Little Axl had a mane of longish red hair that made him vaguely resemble the lead singer of Guns N’ Roses, and his raspy three-packs-of-Marlboro-Red-a-day voice sounded spot-on like he was going to jump down off of his lift truck, bust into “Sweet Child of Mine” at any moment and do that stupid snakey dance . Actually, maybe he completely wouldn’t remind you of Mr. Rose, but this was 1991, and the band was ramping up to hit ubiquitousity in a few months with the _Use Your Illusion_ albums. The guy did complete his work wardrobe with a few cut-up t-shirts of various metal bands, a red bandana, and ripped-up jeans, so I’m sure he would have appreciated the association if I ever would have told him.

Little Axl was always doing dumb shit, and the other lifers at the job were constantly harping on him about it. He was sort of like the hype man for a rap group, except he wasn’t acting like a dumbass to make Chuck D look more butch or anything; he was just legitimately off-kilter in the head. For example, one day he suddenly decided to quit smoking. A noble gesture, yes, but the main reason he quit is not because of cost (cigs were dirt cheap back then) or health (everyone in Indiana smoked, and didn’t worry much about cancer), but because he used to be on the track team back in high school, and in some Al Bundy-fueled nostalgia fit, he wanted to be able to run the mile in under six minutes or whatever the fuck he ran it a half-dozen years before. Part of his non-smoking regimen was that during lunch and at breaks, he’d run laps around the parking lot in his work clothes and steel-toed boots, trying to magically regenerate all of the lung cells he’d tarred up over the last decade. Calling this “running laps” was slightly misleading, though, because he’d manage to run about 20 yards before he’d double over and hyperventilate for a moment or two, trying to catch his breath for another quick dash, while the rest of us sat at the picnic table next to the front entrance and laughed at him. Within two days, the pack of Reds were rolled back in his shirt sleeve, and the smoking ban was long forgotten.

Here’s another story about Little Axl, although it’s also mostly about me. I was dating Lauren back in Bloomington, after hooking up with her over a Memorial Day visit. And because I racked up a $277 long distance bill one month, my parents disconnected our phone to all but local calls, which made the long distance relationship a bit more difficult. But I could get on the computer via a local dialup and send mail and chat with her when she also got online. I didn’t have a computer back then, but she loaned me her old Mac Plus and 2400 BPS external modem. I’d rush home after my shift ended at midnight, and she’d go to one of the 24-hour labs on campus, and we’d “meet” and type across the 250-mile void through the magic of primitive chat programs like bitnet and VAXPhone.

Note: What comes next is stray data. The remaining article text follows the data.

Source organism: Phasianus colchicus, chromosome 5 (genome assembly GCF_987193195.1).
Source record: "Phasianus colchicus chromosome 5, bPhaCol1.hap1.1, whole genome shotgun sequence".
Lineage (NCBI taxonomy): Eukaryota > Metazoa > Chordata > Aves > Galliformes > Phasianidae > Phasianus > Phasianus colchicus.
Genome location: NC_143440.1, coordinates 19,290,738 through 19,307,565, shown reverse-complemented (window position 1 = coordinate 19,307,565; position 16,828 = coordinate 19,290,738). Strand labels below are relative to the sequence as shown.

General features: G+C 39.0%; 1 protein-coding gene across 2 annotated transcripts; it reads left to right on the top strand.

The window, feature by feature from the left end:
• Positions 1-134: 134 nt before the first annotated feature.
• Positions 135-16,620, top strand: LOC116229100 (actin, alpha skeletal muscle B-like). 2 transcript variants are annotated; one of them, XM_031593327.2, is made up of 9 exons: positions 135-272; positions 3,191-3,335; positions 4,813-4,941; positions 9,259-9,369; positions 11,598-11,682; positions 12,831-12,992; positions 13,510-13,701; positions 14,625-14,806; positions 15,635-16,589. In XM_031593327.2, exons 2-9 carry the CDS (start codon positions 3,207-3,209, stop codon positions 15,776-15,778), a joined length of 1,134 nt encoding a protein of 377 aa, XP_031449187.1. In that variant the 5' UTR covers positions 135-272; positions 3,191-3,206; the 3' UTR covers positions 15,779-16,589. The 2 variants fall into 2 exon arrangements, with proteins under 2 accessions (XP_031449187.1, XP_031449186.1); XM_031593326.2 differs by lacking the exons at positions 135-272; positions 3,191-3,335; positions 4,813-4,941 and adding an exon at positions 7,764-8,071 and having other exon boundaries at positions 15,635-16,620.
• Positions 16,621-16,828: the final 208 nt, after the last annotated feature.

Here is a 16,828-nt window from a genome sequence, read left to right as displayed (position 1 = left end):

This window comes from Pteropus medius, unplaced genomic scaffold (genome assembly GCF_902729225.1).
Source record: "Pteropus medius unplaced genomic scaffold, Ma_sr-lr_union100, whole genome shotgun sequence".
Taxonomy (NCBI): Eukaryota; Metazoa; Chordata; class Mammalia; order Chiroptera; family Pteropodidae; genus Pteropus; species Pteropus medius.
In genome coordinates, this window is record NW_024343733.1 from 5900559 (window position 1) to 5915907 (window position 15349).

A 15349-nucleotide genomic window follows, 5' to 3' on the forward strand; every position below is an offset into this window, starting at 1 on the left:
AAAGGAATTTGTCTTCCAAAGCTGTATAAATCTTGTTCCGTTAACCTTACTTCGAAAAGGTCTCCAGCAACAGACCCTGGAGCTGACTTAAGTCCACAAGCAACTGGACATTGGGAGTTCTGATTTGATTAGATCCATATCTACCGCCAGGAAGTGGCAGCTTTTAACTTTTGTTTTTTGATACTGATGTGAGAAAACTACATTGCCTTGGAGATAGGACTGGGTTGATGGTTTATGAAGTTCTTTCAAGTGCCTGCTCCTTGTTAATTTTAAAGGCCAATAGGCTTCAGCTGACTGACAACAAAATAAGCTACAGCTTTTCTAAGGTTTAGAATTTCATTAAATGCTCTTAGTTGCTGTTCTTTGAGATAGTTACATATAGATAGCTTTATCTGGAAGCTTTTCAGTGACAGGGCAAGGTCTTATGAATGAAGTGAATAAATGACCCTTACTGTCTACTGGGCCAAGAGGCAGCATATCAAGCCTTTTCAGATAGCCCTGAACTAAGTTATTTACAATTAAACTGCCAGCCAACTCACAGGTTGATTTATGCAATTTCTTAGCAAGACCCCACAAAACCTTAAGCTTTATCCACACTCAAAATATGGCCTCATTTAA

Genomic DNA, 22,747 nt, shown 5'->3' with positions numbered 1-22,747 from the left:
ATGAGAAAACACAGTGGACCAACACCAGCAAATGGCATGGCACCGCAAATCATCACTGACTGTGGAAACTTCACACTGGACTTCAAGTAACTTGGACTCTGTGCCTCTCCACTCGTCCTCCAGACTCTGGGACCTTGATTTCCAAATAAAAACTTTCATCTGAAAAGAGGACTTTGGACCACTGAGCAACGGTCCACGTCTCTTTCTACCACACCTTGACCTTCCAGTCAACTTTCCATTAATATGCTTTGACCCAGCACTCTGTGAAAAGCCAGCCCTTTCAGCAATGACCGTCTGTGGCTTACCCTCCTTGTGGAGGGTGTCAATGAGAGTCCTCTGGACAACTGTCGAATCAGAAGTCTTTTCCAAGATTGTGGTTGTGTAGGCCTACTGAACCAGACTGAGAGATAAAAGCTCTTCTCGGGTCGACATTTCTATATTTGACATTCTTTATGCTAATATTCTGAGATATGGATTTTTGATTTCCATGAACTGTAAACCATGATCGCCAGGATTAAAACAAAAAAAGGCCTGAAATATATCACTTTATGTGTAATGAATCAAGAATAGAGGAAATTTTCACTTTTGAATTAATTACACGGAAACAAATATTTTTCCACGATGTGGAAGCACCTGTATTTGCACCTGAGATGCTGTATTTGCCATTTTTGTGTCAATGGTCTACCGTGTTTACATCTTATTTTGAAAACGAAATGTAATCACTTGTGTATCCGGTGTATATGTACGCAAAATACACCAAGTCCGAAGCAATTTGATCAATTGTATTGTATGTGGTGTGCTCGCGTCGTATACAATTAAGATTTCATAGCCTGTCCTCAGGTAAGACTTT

One Friday night, I ran home after work to got ready for my big VAX session, but when I pulled into the driveway, I noticed the house was dark. I walked inside, and found there was a blackout in the whole neighborhood. I suddenly realized that Lauren was probably in a computer lab, wondering where the fuck I was, and if I didn’t log in soon, she was going to get all pissed off and it would all be my fault. I couldn’t call her in the lab (no long distance, this was before the day of cell phones), and I couldn’t drive to school and sit at a computer, since the IUSB campus was 45 minutes away, and probably all locked up. Then it hit me: go back to work with the computer. I piled up the cords and keyboard in a bag, grabbed the Mac Plus by the carrying handle, and drove back to the brass plant.

I don’t know how the fuck I figured this would work, but I assumed that a place like a factory had to have some RJ-45 stapled to a baseboard somewhere with a live signal. I checked the lunch room with no luck, and then found a phone jack and a set of power cords in the long hallway that ran from the front door to the guard station and time clock. It wasn’t exactly the most ergo place in the world, but I plopped down all of my stuff on the concrete floor, ran my wires, and within a few minutes, I had dialtone, then a carrier, and I was trying to explain all of this to Lauren over a 2400 BPS connection.

The weird this is, aside from the security guard dude working at the front desk, my buddy Little Axl was also pacing back and forth by the time clock. Why? It turns out a cop was hiding in the bushes right outside of the parking lot, sniping off cars with a radar detector and hoping to peel off a DUI or two. Now that’s pretty much business as usual with the shithole Elkhart cops, but the problem was that Little Axl drove this fucked up truck that was lifted about nine inches, had no exhaust, no front grill, one headlight missing, another headlight pointed 89 degrees into the air, and probably had expired plates and insurance, not to mention that Little Axl had like 27 points on his license, two DUIs, and maybe a warrant or two. So he was freaking out, waiting for the cop to leave, and trying to get someone else to drive out there to see if the coast was clear. ]